In this study, four lactating crossbred dairy cattle were fed a basal diet of Rhodes grass supplemented with dairy pellets and four levels of SPVS supplementation (ranging from 0 to 300 grams/kilogram). Alongside other performance indicators, milk yields increased substantially with SPVS supplementation – by between 1.5 and 1.7 kg per cow per day. However, the results did not vary significantly between the different SPVS inclusion rates. In terms of returns on investment, the most cost-effective model proved to be a supplement of 100 g/kg of the daily ration, the findings showed. Anything more and the profit margin was eroded to the point of becoming negative, due to the high cost of producing the silage.
The economic feasibility of producing SPVS-based diets, this time as a feed for pigs, was the focus of the second study, which took a wider value chain perspective that included small-scale animal feed suppliers. Investigating the largely unknown extent to which smallholder pig farmers, the majority of whom are women, might be willing to pay for SPVS-based diets, the study found strong income-generating potential for small and medium enterprises (SMEs) able to supply this product.
Specifically, the study revealed that pig farmers in two Ugandan districts engaged in the flourishing pork production sector are willing to pay (WTP) an average price of USD 0.20/kg for SPVS-based diet consisting of 60% silage and whose production cost is estimated at USD 0.17. Previous research by CIP and partners had shown that the 60% inclusion rate is the most cost-effective level for pig farmers who can barely afford commercial feeds. The adoption of SPVS would reduce the need for costly commercial feed and mitigate both the wastage caused by spoilage of fresh sweetpotato vines at harvest and recurrent feed scarcity during the dry season. The study found that this would also translate into a lucrative business opportunity for agri-SMEs, which could exploit an estimated annual demand of almost 18 thousand tons of SPVS-based diet and generate a total annual revenue of over three million US dollars in just the two districts of Kamuli and Masaka.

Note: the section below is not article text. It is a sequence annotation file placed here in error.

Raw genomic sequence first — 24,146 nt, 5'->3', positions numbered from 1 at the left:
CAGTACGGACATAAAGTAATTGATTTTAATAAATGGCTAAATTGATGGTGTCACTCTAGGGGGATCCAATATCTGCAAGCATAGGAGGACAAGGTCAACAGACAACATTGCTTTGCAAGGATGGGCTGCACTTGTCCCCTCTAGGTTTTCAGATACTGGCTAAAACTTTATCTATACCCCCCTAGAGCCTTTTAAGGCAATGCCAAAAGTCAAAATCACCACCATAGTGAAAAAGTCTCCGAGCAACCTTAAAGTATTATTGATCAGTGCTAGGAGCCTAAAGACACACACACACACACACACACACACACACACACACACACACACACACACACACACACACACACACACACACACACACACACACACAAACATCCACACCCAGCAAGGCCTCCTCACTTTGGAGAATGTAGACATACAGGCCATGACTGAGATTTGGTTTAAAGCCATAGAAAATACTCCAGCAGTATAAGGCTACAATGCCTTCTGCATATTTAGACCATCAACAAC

“A number of agricultural research institutions have been testing diets made of affordable and locally available feed ingredients in an effort to address the problem of high feed prices, which can account for as much as 80 percent of pig production costs,” said Diego Naziri, CIP researcher and co-author of the study, which was an output of ENDURE, a project implemented by RTB with the aim of reducing postharvest losses of roots, tubers and bananas. “In the early stage of the project, we had provided evidence that sweetpotato silage is a palatable and nutritious feed for pigs and improves the performance of pig farming. However, taking silage to scale for wider impact requires ensuring that silage making is taken up as a commercial venture. This study, which was conducted in collaboration with ILRI and the CGIAR Research Program on Livestock, has provided evidence that room exists for a profitable silage making business.”
What is needed now is to support and mentor SMEs willing to engage in this activity, say researchers. Also required is more robust evidence of the technical and economic viability of the silage technology for other livestock, which could eventually help to expand demand and market potential, with spillover benefits along the whole livestock value chain.